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Research Article Analysis: Juveniles in Prison - Research Article Analysis This research analysis is meant to measure the effects of this particular program against the goals it set out to accomplish as a means of contributing to subsequent decision making about the program and improving future programming. This applied research study is an evaluation research project of social science that is intended to supply scientifically valid information with which to guide public policy. The goals of this evaluation research are to provide feedback to policy makers in concrete and measurable terms....   [tags: jain, research paper, criminology] 2016 words
(5.8 pages)
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Teaching Conditional Sentences to Chinese Students - Part A 1. Introduction Teaching English If-conditional sentences to Chinese students is always a challenge for English teachers. English teachers are still continuously seeking for an effective method to make the language point more understandable for students. The probability approach put forward by Mei Wu (2012) provides a clear classification of conditional sentences. Based on her theory, conditional sentences can be mainly divided into four types. In terms of probability, type 1 is the factual conditionals (zero condition) which mean the event is definitely happen to meet the condition stated in the if-clause....   [tags: education, grammar, language learning]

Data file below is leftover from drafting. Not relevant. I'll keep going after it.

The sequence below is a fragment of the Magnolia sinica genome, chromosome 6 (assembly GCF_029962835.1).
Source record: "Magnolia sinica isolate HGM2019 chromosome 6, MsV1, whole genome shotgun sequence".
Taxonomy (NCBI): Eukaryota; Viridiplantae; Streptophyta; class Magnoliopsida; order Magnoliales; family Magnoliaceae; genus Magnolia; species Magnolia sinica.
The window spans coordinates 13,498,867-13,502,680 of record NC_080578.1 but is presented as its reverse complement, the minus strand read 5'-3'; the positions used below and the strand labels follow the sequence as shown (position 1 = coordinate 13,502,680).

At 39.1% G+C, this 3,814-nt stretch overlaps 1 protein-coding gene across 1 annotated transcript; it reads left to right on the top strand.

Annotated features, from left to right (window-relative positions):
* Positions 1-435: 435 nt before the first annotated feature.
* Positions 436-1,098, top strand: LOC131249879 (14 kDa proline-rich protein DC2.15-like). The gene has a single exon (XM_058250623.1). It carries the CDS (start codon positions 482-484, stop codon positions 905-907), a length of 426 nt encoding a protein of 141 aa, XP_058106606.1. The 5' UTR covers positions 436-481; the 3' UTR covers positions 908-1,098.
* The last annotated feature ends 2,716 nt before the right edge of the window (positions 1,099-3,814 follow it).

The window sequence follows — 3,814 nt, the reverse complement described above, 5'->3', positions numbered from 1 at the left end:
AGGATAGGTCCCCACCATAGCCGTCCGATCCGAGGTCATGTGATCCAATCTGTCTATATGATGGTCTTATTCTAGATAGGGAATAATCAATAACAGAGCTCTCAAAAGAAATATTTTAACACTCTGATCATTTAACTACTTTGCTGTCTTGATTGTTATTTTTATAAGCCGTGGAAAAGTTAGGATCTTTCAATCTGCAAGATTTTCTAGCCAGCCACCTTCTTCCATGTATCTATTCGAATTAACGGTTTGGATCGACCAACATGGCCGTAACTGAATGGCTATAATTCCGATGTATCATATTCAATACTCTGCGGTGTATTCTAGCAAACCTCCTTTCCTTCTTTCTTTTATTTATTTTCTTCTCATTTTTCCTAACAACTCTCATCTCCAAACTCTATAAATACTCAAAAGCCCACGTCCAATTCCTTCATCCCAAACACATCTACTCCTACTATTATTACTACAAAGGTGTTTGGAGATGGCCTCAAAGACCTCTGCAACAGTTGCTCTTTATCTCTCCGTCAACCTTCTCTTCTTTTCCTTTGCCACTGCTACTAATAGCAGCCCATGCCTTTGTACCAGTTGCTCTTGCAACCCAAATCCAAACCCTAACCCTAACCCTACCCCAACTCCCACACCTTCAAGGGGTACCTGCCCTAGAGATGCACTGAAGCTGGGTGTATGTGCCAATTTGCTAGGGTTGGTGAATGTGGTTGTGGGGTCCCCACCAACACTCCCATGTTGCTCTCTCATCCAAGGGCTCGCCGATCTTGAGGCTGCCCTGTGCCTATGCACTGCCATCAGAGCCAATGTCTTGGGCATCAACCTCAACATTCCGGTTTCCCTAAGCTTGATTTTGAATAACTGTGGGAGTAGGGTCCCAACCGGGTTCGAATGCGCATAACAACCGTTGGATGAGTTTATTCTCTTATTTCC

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1978 words